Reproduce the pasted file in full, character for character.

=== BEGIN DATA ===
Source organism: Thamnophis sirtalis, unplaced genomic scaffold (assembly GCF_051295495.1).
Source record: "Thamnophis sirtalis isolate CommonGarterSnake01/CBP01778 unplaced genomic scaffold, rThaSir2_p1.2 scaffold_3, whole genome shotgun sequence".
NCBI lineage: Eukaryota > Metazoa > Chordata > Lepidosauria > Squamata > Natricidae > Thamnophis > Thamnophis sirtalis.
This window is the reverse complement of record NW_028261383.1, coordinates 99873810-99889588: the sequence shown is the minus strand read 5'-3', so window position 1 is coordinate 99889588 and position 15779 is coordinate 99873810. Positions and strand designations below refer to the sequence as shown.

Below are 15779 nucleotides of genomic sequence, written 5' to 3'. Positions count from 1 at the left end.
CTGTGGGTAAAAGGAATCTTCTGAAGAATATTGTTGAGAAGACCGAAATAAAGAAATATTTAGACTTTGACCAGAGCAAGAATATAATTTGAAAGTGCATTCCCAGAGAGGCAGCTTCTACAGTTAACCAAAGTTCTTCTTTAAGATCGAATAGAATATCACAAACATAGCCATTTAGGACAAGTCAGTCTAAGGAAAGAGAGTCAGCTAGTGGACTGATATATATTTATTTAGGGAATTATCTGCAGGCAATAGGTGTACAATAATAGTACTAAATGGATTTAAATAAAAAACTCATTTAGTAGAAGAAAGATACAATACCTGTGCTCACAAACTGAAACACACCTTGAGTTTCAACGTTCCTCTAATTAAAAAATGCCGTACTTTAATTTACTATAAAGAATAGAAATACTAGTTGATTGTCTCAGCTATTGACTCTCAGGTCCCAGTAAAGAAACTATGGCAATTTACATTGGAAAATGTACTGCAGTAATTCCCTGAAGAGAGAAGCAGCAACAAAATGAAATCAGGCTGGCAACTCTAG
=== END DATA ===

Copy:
Source organism: Thamnophis sirtalis, unplaced genomic scaffold (assembly GCF_051295495.1).
Source record: "Thamnophis sirtalis isolate CommonGarterSnake01/CBP01778 unplaced genomic scaffold, rThaSir2_p1.2 scaffold_3, whole genome shotgun sequence".
NCBI lineage: Eukaryota > Metazoa > Chordata > Lepidosauria > Squamata > Natricidae > Thamnophis > Thamnophis sirtalis.
This window is the reverse complement of record NW_028261383.1, coordinates 99873810-99889588: the sequence shown is the minus strand read 5'-3', so window position 1 is coordinate 99889588 and position 15779 is coordinate 99873810. Positions and strand designations below refer to the sequence as shown.

Below are 15779 nucleotides of genomic sequence, written 5' to 3'. Positions count from 1 at the left end.
CTGTGGGTAAAAGGAATCTTCTGAAGAATATTGTTGAGAAGACCGAAATAAAGAAATATTTAGACTTTGACCAGAGCAAGAATATAATTTGAAAGTGCATTCCCAGAGAGGCAGCTTCTACAGTTAACCAAAGTTCTTCTTTAAGATCGAATAGAATATCACAAACATAGCCATTTAGGACAAGTCAGTCTAAGGAAAGAGAGTCAGCTAGTGGACTGATATATATTTATTTAGGGAATTATCTGCAGGCAATAGGTGTACAATAATAGTACTAAATGGATTTAAATAAAAAACTCATTTAGTAGAAGAAAGATACAATACCTGTGCTCACAAACTGAAACACACCTTGAGTTTCAACGTTCCTCTAATTAAAAAATGCCGTACTTTAATTTACTATAAAGAATAGAAATACTAGTTGATTGTCTCAGCTATTGACTCTCAGGTCCCAGTAAAGAAACTATGGCAATTTACATTGGAAAATGTACTGCAGTAATTCCCTGAAGAGAGAAGCAGCAACAAAATGAAATCAGGCTGGCAACTCTAG